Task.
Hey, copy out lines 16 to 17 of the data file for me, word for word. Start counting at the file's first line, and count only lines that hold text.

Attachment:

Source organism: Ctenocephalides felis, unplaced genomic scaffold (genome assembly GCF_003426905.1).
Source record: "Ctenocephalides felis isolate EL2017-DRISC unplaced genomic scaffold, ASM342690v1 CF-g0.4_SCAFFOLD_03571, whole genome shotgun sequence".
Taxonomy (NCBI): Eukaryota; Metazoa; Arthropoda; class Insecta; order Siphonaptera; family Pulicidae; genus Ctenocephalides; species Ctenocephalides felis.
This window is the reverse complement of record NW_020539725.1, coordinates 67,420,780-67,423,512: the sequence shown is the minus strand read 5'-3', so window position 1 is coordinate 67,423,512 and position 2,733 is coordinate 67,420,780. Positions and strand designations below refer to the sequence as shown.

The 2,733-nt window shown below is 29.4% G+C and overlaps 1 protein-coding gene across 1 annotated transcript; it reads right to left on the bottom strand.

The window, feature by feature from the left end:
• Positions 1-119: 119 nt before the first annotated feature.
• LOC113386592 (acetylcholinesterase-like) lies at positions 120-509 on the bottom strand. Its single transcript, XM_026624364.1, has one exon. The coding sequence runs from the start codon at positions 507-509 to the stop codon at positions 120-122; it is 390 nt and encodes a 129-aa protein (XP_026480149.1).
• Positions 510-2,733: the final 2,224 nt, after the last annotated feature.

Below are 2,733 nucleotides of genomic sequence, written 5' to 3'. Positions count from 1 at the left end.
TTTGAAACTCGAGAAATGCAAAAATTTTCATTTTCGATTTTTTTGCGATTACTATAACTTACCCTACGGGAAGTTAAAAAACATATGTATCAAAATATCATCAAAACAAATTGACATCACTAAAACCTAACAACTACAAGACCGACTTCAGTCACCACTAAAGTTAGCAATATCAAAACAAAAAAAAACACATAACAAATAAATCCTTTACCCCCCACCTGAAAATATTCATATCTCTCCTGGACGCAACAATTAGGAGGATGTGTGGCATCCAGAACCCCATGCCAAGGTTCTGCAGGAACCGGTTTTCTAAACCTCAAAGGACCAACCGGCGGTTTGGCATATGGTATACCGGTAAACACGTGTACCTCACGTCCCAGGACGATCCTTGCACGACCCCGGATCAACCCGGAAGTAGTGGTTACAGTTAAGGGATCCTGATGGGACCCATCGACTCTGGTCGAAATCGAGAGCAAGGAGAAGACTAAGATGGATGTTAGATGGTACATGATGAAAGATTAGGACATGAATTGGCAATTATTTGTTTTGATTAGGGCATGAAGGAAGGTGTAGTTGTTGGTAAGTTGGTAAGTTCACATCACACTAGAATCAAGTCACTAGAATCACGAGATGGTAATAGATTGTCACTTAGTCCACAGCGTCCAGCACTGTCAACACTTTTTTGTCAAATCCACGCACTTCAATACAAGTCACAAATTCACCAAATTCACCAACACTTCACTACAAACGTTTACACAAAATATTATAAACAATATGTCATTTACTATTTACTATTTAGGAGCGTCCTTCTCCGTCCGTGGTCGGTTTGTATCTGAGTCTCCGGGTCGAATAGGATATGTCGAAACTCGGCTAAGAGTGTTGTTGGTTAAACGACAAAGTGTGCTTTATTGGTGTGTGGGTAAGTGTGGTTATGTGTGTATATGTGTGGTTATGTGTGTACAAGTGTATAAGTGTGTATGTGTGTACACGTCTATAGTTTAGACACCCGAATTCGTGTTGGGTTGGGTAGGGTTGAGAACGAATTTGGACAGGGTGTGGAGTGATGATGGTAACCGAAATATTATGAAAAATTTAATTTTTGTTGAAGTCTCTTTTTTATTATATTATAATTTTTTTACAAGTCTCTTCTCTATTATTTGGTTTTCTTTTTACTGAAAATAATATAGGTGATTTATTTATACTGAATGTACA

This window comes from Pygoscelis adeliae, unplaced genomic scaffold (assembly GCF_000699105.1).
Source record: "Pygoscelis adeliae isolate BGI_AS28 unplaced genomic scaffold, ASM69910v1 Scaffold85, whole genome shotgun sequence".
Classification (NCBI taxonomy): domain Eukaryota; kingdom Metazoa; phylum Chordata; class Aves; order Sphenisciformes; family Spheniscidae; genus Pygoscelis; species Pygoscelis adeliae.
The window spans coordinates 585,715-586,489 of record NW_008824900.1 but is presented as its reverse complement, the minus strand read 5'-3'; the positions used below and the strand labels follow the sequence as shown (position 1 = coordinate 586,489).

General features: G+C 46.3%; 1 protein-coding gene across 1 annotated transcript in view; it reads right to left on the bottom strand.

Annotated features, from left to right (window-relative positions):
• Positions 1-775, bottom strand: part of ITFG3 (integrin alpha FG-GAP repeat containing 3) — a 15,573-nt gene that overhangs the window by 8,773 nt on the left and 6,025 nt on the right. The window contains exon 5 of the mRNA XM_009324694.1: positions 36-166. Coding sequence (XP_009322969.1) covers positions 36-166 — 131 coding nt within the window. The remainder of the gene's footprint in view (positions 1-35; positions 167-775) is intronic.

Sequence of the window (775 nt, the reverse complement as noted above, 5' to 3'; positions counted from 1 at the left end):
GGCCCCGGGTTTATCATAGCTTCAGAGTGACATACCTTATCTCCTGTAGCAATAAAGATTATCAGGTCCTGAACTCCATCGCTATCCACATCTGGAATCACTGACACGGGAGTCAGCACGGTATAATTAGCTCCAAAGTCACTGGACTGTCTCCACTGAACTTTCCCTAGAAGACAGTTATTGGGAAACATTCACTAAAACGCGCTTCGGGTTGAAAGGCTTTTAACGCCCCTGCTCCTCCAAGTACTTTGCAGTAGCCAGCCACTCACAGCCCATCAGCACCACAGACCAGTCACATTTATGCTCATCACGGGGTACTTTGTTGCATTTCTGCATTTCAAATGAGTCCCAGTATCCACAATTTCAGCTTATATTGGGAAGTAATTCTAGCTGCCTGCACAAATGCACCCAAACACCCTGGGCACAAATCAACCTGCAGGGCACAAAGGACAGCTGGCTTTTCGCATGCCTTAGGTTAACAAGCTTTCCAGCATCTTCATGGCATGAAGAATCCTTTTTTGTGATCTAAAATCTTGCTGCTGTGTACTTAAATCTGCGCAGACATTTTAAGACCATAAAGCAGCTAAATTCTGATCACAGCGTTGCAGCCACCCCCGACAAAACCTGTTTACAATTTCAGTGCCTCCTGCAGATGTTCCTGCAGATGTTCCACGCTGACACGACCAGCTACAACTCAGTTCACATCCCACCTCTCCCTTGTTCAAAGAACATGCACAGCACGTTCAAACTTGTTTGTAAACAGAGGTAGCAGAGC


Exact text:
General features: G+C 46.3%; 1 protein-coding gene across 1 annotated transcript in view; it reads right to left on the bottom strand.

Annotated features, from left to right (window-relative positions):